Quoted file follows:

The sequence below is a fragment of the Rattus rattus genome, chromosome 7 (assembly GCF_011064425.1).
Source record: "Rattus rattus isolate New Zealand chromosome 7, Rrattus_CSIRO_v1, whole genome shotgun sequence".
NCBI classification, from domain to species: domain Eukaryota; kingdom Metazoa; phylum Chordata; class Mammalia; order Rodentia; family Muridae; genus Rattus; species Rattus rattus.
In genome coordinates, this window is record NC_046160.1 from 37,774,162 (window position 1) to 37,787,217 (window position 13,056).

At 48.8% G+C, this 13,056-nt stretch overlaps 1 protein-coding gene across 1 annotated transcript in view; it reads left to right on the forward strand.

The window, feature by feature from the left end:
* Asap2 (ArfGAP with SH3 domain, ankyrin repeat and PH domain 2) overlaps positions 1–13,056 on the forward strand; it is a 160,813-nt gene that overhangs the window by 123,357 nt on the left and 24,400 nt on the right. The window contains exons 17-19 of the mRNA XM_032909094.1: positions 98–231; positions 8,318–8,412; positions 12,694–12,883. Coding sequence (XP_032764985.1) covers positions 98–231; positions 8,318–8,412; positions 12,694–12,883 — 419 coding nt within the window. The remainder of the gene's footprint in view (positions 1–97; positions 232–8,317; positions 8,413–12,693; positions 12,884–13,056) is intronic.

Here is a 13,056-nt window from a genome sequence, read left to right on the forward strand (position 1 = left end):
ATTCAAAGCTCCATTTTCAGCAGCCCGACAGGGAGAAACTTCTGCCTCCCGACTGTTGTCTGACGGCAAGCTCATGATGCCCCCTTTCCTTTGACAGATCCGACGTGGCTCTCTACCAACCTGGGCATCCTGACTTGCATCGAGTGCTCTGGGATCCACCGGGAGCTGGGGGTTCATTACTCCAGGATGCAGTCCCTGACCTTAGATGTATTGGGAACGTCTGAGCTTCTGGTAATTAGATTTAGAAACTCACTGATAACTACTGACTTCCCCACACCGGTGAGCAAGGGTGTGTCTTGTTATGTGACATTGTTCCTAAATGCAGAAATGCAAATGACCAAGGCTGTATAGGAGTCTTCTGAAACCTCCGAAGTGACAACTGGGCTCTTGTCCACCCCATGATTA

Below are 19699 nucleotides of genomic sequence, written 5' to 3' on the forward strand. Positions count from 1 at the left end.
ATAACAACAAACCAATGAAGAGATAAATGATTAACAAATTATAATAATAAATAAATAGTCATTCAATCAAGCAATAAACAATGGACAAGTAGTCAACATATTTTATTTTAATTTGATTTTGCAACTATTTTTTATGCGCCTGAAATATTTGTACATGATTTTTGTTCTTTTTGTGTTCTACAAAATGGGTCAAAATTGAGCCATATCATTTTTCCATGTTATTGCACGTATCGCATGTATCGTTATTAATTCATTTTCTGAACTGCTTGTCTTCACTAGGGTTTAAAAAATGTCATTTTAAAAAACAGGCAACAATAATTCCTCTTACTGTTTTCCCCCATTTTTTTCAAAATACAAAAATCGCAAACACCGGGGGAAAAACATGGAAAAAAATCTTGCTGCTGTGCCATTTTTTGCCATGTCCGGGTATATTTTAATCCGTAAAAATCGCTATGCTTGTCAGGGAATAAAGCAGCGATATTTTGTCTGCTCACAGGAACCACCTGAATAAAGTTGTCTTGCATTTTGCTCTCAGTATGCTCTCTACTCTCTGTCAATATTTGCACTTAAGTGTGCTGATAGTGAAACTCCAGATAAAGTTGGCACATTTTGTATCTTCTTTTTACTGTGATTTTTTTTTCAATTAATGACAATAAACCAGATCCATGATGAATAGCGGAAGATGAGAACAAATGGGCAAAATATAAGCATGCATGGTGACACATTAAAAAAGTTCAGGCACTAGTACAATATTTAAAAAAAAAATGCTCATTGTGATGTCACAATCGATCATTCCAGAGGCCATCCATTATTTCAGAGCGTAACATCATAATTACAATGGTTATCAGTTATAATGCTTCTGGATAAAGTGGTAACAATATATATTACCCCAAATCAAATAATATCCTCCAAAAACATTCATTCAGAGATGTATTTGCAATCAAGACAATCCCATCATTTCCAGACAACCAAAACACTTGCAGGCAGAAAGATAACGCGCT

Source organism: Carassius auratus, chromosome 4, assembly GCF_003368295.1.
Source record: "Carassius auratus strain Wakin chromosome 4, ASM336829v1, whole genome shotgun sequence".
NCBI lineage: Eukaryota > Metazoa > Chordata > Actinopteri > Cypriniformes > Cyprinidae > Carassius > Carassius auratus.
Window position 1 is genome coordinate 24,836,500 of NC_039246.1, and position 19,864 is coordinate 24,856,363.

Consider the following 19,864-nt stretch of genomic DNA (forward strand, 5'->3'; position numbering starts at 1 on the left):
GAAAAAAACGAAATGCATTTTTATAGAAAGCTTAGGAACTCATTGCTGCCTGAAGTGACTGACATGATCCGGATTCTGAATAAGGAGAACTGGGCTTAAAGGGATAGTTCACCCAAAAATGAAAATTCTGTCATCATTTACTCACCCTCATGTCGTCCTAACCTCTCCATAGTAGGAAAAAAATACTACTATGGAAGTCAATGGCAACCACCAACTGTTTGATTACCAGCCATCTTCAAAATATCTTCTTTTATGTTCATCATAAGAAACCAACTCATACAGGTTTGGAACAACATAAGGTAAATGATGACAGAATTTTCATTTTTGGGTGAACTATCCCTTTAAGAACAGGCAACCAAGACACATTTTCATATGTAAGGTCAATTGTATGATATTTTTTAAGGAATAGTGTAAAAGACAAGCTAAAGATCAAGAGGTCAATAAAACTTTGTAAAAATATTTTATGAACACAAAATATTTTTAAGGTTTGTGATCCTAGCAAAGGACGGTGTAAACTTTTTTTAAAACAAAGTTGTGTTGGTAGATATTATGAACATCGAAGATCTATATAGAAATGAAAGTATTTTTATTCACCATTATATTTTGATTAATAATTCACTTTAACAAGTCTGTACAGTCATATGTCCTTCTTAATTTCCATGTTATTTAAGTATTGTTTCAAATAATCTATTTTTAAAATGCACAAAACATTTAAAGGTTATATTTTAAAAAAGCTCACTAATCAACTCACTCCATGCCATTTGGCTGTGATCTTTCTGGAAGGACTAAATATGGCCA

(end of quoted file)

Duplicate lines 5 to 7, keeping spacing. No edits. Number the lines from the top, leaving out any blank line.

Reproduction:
At 48.8% G+C, this 13,056-nt stretch overlaps 1 protein-coding gene across 1 annotated transcript in view; it reads left to right on the forward strand.

The window, feature by feature from the left end:
* Asap2 (ArfGAP with SH3 domain, ankyrin repeat and PH domain 2) overlaps positions 1–13,056 on the forward strand; it is a 160,813-nt gene that overhangs the window by 123,357 nt on the left and 24,400 nt on the right. The window contains exons 17-19 of the mRNA XM_032909094.1: positions 98–231; positions 8,318–8,412; positions 12,694–12,883. Coding sequence (XP_032764985.1) covers positions 98–231; positions 8,318–8,412; positions 12,694–12,883 — 419 coding nt within the window. The remainder of the gene's footprint in view (positions 1–97; positions 232–8,317; positions 8,413–12,693; positions 12,884–13,056) is intronic.